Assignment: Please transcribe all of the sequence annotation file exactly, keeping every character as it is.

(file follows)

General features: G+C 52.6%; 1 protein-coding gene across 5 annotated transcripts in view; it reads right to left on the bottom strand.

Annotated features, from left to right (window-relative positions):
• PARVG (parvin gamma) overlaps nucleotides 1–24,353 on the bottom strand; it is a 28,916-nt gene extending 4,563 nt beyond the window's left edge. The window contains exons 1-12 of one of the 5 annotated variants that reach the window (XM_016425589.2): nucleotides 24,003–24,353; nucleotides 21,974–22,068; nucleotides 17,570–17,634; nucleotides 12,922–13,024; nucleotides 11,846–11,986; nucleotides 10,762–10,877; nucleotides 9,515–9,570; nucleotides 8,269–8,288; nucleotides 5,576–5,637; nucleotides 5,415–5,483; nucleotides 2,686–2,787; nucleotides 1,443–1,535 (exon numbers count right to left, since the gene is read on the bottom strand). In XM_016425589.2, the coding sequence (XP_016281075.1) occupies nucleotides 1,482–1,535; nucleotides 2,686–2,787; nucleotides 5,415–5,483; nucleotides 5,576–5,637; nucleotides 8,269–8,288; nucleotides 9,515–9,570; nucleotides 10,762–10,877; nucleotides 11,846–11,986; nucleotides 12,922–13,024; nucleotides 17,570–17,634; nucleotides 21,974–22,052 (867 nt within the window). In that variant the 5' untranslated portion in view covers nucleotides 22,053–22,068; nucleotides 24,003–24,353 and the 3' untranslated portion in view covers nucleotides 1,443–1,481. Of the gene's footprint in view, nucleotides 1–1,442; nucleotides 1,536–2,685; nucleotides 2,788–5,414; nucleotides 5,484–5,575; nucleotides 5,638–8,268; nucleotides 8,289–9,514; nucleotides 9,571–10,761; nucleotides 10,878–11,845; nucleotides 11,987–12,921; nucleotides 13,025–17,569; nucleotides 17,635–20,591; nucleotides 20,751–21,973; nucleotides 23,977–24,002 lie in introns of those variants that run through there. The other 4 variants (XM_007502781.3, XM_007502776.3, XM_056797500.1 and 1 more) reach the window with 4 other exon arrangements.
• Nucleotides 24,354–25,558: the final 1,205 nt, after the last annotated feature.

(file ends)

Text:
General features: G+C 52.6%; 1 protein-coding gene across 5 annotated transcripts in view; it reads right to left on the bottom strand.

Annotated features, from left to right (window-relative positions):
• PARVG (parvin gamma) overlaps nucleotides 1–24,353 on the bottom strand; it is a 28,916-nt gene extending 4,563 nt beyond the window's left edge. The window contains exons 1-12 of one of the 5 annotated variants that reach the window (XM_016425589.2): nucleotides 24,003–24,353; nucleotides 21,974–22,068; nucleotides 17,570–17,634; nucleotides 12,922–13,024; nucleotides 11,846–11,986; nucleotides 10,762–10,877; nucleotides 9,515–9,570; nucleotides 8,269–8,288; nucleotides 5,576–5,637; nucleotides 5,415–5,483; nucleotides 2,686–2,787; nucleotides 1,443–1,535 (exon numbers count right to left, since the gene is read on the bottom strand). In XM_016425589.2, the coding sequence (XP_016281075.1) occupies nucleotides 1,482–1,535; nucleotides 2,686–2,787; nucleotides 5,415–5,483; nucleotides 5,576–5,637; nucleotides 8,269–8,288; nucleotides 9,515–9,570; nucleotides 10,762–10,877; nucleotides 11,846–11,986; nucleotides 12,922–13,024; nucleotides 17,570–17,634; nucleotides 21,974–22,052 (867 nt within the window). In that variant the 5' untranslated portion in view covers nucleotides 22,053–22,068; nucleotides 24,003–24,353 and the 3' untranslated portion in view covers nucleotides 1,443–1,481. Of the gene's footprint in view, nucleotides 1–1,442; nucleotides 1,536–2,685; nucleotides 2,788–5,414; nucleotides 5,484–5,575; nucleotides 5,638–8,268; nucleotides 8,289–9,514; nucleotides 9,571–10,761; nucleotides 10,878–11,845; nucleotides 11,987–12,921; nucleotides 13,025–17,569; nucleotides 17,635–20,591; nucleotides 20,751–21,973; nucleotides 23,977–24,002 lie in introns of those variants that run through there. The other 4 variants (XM_007502781.3, XM_007502776.3, XM_056797500.1 and 1 more) reach the window with 4 other exon arrangements.
• Nucleotides 24,354–25,558: the final 1,205 nt, after the last annotated feature.